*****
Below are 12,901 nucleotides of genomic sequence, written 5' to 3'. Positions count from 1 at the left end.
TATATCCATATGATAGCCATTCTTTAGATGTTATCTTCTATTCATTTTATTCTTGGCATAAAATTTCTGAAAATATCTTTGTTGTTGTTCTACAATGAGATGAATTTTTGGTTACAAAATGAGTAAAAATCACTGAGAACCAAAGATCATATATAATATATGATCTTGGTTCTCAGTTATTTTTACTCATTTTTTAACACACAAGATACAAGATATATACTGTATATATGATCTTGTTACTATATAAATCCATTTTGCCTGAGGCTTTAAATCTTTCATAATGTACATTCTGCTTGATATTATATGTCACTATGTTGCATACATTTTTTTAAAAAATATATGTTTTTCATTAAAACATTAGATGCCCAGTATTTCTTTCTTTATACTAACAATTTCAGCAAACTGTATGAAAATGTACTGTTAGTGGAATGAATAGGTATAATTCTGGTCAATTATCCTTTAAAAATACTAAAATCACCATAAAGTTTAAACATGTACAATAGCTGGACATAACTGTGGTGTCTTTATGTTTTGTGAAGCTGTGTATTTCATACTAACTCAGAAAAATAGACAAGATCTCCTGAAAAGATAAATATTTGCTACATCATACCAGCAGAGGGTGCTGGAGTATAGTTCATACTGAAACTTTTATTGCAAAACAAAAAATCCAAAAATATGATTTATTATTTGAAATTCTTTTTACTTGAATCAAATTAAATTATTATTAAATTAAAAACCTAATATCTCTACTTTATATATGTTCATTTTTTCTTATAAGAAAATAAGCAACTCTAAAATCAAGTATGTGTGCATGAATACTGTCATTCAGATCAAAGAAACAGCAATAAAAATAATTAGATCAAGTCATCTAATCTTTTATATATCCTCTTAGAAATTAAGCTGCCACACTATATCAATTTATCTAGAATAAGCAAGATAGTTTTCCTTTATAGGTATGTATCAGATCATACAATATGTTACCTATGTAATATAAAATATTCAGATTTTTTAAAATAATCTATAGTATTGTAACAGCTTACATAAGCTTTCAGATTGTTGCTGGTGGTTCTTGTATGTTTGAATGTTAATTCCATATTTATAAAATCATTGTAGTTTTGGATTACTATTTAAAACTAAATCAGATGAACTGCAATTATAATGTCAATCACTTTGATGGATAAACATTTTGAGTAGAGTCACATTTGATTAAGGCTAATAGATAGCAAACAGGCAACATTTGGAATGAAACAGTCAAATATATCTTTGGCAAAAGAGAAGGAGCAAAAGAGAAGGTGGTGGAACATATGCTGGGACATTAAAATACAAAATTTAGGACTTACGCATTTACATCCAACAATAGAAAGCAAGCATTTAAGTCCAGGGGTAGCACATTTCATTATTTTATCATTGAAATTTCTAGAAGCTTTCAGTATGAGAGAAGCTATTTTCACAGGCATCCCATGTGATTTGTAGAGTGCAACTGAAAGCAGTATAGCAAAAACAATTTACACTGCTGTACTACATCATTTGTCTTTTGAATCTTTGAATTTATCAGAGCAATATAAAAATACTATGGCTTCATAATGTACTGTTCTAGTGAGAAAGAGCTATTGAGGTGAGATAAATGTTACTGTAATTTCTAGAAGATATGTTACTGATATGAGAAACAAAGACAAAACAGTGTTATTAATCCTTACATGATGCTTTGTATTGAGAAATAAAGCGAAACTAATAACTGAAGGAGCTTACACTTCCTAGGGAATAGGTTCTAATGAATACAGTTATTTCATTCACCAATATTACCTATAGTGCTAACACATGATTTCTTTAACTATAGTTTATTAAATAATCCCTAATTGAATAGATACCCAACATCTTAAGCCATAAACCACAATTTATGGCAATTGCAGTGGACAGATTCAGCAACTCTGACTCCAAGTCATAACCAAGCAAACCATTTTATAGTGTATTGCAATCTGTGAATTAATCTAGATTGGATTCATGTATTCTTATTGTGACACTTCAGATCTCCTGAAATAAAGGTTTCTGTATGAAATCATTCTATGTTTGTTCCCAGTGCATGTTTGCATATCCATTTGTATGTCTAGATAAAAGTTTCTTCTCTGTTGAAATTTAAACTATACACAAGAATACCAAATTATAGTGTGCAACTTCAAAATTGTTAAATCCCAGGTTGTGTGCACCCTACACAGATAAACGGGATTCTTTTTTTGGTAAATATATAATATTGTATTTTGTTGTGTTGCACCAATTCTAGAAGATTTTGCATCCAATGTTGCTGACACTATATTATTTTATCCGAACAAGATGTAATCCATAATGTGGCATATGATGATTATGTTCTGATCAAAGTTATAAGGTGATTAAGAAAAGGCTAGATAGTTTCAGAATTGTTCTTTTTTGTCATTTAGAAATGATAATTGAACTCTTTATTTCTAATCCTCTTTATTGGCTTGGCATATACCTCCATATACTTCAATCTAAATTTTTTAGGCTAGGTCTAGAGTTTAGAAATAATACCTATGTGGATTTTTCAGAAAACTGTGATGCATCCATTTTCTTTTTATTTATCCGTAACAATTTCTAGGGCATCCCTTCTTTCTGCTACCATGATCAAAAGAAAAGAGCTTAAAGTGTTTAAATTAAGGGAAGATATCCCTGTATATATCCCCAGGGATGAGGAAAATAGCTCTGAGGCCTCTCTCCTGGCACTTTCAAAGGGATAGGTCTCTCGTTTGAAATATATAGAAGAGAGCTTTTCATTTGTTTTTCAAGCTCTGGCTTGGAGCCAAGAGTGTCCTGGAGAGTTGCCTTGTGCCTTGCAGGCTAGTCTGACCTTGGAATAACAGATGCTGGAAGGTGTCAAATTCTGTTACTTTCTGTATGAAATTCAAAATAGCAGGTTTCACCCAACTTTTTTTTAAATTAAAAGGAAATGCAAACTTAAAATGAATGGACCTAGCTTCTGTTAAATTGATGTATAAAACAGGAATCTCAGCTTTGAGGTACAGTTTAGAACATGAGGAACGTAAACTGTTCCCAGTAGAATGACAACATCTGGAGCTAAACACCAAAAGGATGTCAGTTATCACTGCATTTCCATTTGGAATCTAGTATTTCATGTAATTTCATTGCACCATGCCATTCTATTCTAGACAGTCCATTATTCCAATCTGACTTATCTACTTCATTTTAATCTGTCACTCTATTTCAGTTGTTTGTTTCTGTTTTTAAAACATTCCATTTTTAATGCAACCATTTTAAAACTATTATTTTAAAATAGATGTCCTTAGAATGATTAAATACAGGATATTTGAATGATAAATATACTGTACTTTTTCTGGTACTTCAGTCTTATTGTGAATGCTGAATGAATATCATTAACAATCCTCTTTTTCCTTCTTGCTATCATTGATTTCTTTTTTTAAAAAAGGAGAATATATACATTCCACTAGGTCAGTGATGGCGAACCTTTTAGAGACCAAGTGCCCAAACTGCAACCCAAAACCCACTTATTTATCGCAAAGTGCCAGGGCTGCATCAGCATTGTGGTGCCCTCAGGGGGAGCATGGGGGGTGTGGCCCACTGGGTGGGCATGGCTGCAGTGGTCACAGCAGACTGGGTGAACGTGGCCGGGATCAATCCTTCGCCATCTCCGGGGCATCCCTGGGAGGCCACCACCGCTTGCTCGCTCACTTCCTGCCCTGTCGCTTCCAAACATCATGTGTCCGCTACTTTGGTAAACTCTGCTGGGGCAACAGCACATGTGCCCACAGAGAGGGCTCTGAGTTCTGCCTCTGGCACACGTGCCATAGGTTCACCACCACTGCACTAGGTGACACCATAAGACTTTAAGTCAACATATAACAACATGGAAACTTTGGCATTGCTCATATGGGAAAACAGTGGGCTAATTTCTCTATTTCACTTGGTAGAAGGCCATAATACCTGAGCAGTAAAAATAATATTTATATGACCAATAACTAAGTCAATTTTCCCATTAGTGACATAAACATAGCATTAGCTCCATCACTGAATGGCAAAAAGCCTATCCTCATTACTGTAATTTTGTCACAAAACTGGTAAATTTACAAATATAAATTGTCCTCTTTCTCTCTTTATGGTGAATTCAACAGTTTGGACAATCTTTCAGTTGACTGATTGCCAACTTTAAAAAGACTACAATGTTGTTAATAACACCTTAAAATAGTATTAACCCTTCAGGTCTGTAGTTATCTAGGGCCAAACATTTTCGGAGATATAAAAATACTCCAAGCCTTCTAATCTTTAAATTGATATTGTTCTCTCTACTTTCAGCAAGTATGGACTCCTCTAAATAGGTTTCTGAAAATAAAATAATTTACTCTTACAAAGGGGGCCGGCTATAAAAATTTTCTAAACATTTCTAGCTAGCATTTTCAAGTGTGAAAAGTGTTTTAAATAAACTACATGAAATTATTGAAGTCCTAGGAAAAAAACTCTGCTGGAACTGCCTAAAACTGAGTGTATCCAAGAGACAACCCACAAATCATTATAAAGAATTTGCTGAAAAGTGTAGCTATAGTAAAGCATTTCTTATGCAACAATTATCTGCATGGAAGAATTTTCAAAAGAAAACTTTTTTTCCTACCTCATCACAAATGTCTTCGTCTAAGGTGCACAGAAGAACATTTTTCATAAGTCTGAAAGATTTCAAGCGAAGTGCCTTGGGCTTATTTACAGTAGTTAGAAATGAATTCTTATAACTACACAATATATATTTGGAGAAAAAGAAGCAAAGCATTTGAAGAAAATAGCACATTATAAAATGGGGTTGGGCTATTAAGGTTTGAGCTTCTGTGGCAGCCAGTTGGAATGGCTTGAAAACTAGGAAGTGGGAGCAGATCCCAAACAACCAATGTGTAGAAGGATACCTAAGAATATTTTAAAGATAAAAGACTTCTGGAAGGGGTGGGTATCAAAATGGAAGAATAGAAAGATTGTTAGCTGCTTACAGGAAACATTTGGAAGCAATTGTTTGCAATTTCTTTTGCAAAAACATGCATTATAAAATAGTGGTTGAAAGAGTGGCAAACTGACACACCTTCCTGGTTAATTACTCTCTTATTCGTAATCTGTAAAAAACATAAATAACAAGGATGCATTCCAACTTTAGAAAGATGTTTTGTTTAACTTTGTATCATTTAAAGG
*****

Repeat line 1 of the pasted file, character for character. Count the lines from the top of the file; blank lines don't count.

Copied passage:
Below are 12,901 nucleotides of genomic sequence, written 5' to 3'. Positions count from 1 at the left end.